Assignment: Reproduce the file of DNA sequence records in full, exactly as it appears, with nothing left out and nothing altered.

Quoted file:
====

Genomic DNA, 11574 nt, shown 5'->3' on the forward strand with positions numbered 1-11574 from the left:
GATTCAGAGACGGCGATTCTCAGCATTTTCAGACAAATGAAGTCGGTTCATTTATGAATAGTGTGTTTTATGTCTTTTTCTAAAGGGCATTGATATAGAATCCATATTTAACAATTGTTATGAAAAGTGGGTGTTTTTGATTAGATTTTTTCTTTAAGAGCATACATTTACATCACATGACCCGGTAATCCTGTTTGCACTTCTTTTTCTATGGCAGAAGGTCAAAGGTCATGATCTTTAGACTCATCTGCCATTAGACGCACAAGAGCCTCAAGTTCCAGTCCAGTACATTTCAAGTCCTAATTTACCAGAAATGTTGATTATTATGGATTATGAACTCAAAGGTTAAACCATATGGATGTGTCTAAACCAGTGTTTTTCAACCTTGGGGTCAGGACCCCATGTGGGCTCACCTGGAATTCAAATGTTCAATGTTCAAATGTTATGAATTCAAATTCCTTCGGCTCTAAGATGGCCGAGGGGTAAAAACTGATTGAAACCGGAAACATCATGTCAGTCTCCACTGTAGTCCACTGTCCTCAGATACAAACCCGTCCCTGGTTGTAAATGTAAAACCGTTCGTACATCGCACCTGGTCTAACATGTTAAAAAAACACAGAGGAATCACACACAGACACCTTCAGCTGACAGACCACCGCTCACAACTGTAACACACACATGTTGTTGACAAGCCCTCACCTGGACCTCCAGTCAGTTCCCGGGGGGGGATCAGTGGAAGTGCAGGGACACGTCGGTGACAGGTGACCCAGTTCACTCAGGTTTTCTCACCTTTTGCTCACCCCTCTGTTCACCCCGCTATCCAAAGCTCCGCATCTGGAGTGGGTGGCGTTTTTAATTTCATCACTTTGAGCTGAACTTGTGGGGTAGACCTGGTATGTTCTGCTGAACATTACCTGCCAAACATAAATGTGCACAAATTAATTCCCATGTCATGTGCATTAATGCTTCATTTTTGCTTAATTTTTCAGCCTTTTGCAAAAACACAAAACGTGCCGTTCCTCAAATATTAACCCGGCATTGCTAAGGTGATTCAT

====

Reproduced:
Genomic DNA, 11574 nt, shown 5'->3' on the forward strand with positions numbered 1-11574 from the left:
GATTCAGAGACGGCGATTCTCAGCATTTTCAGACAAATGAAGTCGGTTCATTTATGAATAGTGTGTTTTATGTCTTTTTCTAAAGGGCATTGATATAGAATCCATATTTAACAATTGTTATGAAAAGTGGGTGTTTTTGATTAGATTTTTTCTTTAAGAGCATACATTTACATCACATGACCCGGTAATCCTGTTTGCACTTCTTTTTCTATGGCAGAAGGTCAAAGGTCATGATCTTTAGACTCATCTGCCATTAGACGCACAAGAGCCTCAAGTTCCAGTCCAGTACATTTCAAGTCCTAATTTACCAGAAATGTTGATTATTATGGATTATGAACTCAAAGGTTAAACCATATGGATGTGTCTAAACCAGTGTTTTTCAACCTTGGGGTCAGGACCCCATGTGGGCTCACCTGGAATTCAAATGTTCAATGTTCAAATGTTATGAATTCAAATTCCTTCGGCTCTAAGATGGCCGAGGGGTAAAAACTGATTGAAACCGGAAACATCATGTCAGTCTCCACTGTAGTCCACTGTCCTCAGATACAAACCCGTCCCTGGTTGTAAATGTAAAACCGTTCGTACATCGCACCTGGTCTAACATGTTAAAAAAACACAGAGGAATCACACACAGACACCTTCAGCTGACAGACCACCGCTCACAACTGTAACACACACATGTTGTTGACAAGCCCTCACCTGGACCTCCAGTCAGTTCCCGGGGGGGGATCAGTGGAAGTGCAGGGACACGTCGGTGACAGGTGACCCAGTTCACTCAGGTTTTCTCACCTTTTGCTCACCCCTCTGTTCACCCCGCTATCCAAAGCTCCGCATCTGGAGTGGGTGGCGTTTTTAATTTCATCACTTTGAGCTGAACTTGTGGGGTAGACCTGGTATGTTCTGCTGAACATTACCTGCCAAACATAAATGTGCACAAATTAATTCCCATGTCATGTGCATTAATGCTTCATTTTTGCTTAATTTTTCAGCCTTTTGCAAAAACACAAAACGTGCCGTTCCTCAAATATTAACCCGGCATTGCTAAGGTGATTCAT